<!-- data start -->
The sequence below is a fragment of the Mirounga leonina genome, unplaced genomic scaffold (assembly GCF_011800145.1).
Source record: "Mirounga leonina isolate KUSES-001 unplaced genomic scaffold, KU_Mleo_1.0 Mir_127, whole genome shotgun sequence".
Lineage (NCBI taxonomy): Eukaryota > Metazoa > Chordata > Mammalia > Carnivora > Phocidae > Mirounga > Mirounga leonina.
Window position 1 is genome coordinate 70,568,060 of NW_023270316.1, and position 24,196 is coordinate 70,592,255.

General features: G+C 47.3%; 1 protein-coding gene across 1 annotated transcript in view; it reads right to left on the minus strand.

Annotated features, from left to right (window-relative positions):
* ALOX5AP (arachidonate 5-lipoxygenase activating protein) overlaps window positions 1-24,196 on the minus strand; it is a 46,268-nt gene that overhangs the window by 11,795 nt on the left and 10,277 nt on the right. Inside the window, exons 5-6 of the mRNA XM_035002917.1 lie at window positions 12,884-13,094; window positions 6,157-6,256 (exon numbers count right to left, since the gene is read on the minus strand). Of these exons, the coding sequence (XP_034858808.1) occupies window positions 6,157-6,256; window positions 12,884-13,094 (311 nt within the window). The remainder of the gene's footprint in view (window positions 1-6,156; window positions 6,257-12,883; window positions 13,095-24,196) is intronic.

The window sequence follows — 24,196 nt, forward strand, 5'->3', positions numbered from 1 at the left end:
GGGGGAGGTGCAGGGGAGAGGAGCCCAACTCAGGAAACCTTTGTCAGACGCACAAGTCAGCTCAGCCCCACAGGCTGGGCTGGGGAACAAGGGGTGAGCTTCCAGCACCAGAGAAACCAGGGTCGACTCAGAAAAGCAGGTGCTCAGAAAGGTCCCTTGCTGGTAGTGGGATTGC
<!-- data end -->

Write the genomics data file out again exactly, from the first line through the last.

The sequence below is a fragment of the Mirounga leonina genome, unplaced genomic scaffold (assembly GCF_011800145.1).
Source record: "Mirounga leonina isolate KUSES-001 unplaced genomic scaffold, KU_Mleo_1.0 Mir_127, whole genome shotgun sequence".
Lineage (NCBI taxonomy): Eukaryota > Metazoa > Chordata > Mammalia > Carnivora > Phocidae > Mirounga > Mirounga leonina.
Window position 1 is genome coordinate 70,568,060 of NW_023270316.1, and position 24,196 is coordinate 70,592,255.

General features: G+C 47.3%; 1 protein-coding gene across 1 annotated transcript in view; it reads right to left on the minus strand.

Annotated features, from left to right (window-relative positions):
* ALOX5AP (arachidonate 5-lipoxygenase activating protein) overlaps window positions 1-24,196 on the minus strand; it is a 46,268-nt gene that overhangs the window by 11,795 nt on the left and 10,277 nt on the right. Inside the window, exons 5-6 of the mRNA XM_035002917.1 lie at window positions 12,884-13,094; window positions 6,157-6,256 (exon numbers count right to left, since the gene is read on the minus strand). Of these exons, the coding sequence (XP_034858808.1) occupies window positions 6,157-6,256; window positions 12,884-13,094 (311 nt within the window). The remainder of the gene's footprint in view (window positions 1-6,156; window positions 6,257-12,883; window positions 13,095-24,196) is intronic.

The window sequence follows — 24,196 nt, forward strand, 5'->3', positions numbered from 1 at the left end:
GGGGGAGGTGCAGGGGAGAGGAGCCCAACTCAGGAAACCTTTGTCAGACGCACAAGTCAGCTCAGCCCCACAGGCTGGGCTGGGGAACAAGGGGTGAGCTTCCAGCACCAGAGAAACCAGGGTCGACTCAGAAAAGCAGGTGCTCAGAAAGGTCCCTTGCTGGTAGTGGGATTGC